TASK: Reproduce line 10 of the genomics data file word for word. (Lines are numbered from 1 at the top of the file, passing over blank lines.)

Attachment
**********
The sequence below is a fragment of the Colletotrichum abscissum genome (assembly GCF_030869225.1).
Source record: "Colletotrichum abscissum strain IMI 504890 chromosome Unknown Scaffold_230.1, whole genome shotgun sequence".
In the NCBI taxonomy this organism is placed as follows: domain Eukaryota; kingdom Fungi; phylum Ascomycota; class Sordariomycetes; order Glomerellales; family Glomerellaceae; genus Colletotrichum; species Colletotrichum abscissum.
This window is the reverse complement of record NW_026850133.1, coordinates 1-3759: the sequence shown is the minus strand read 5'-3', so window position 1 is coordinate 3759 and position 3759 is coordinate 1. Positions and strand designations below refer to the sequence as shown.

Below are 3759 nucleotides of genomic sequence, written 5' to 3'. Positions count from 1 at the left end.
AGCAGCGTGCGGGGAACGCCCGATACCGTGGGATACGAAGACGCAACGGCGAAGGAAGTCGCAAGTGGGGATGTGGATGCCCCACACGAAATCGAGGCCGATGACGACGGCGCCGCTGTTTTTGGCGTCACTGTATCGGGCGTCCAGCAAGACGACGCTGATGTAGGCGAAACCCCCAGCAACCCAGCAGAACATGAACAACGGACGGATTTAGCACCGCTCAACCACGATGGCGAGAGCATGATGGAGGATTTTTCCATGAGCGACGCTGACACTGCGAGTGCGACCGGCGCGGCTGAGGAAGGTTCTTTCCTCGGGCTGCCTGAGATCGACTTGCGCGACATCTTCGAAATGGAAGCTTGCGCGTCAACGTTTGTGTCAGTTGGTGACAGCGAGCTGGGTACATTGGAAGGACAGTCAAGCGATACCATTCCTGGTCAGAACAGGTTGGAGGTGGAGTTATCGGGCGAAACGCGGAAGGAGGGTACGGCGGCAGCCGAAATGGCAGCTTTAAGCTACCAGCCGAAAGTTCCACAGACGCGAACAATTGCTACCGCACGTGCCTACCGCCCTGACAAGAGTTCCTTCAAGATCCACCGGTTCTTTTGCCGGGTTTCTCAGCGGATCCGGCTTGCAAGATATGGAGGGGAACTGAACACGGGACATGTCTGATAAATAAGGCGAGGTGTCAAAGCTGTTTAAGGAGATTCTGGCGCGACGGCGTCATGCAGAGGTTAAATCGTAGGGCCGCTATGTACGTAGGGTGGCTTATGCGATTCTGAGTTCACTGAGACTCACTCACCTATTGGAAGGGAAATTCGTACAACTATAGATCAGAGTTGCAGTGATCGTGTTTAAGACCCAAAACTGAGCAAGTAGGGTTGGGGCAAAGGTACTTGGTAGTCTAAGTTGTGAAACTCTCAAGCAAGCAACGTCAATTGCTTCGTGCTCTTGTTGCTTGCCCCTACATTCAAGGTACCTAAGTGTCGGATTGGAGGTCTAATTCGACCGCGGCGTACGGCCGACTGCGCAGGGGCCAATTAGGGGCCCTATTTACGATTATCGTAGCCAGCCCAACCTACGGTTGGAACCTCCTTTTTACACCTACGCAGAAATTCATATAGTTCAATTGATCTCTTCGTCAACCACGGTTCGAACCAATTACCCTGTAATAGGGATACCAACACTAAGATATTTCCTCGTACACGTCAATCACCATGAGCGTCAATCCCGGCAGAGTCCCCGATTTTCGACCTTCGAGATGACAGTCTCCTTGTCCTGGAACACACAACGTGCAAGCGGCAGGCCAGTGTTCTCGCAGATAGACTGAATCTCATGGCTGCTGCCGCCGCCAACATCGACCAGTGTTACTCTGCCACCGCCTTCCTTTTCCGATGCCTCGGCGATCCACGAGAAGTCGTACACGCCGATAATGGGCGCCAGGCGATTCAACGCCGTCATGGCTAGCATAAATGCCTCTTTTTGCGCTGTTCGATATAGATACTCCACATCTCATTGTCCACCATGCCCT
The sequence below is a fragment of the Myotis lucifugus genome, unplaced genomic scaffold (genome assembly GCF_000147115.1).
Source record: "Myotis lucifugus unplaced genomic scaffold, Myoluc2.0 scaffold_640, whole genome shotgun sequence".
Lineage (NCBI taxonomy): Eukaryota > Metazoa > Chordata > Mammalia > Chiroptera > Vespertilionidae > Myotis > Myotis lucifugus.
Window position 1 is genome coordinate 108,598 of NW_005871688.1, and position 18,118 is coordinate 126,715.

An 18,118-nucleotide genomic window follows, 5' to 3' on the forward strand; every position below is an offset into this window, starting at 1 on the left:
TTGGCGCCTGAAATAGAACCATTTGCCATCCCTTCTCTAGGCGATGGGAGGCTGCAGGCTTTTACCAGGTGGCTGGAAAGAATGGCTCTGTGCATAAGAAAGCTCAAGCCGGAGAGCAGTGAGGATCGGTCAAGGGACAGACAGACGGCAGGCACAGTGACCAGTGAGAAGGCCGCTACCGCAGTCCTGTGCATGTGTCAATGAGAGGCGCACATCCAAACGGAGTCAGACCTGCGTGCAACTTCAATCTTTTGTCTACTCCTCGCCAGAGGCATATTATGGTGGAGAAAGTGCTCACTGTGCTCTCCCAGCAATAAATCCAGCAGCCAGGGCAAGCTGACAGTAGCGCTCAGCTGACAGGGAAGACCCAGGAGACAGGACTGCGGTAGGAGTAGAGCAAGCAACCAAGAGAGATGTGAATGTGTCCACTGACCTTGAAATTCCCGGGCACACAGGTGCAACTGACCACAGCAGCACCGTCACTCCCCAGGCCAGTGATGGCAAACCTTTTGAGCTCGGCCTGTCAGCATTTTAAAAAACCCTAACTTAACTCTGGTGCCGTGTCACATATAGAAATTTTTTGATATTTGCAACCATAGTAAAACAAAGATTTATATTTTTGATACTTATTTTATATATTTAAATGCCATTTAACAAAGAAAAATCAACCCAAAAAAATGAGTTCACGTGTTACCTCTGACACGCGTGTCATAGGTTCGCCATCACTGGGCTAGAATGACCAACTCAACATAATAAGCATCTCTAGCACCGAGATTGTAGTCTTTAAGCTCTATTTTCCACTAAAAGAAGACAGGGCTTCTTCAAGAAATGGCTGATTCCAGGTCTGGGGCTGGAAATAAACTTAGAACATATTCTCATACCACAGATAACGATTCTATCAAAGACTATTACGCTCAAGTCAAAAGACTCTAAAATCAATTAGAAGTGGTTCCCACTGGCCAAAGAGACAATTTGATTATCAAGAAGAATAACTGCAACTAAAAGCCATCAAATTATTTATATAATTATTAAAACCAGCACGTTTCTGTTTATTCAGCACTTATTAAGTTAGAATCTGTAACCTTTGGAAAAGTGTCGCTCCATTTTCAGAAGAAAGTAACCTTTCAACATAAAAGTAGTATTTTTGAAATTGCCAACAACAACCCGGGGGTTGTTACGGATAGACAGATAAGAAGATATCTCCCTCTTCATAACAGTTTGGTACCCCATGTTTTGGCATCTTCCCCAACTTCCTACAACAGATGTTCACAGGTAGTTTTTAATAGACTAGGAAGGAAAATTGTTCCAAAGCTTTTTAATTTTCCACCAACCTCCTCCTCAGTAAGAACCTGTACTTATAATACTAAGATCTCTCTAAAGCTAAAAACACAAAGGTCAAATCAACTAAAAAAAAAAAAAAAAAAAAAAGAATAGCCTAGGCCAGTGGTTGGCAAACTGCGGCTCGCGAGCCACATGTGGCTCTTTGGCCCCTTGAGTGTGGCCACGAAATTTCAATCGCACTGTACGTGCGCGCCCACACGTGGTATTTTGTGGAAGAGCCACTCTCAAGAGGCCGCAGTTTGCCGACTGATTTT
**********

Window position 1 is genome coordinate 108,598 of NW_005871688.1, and position 18,118 is coordinate 126,715.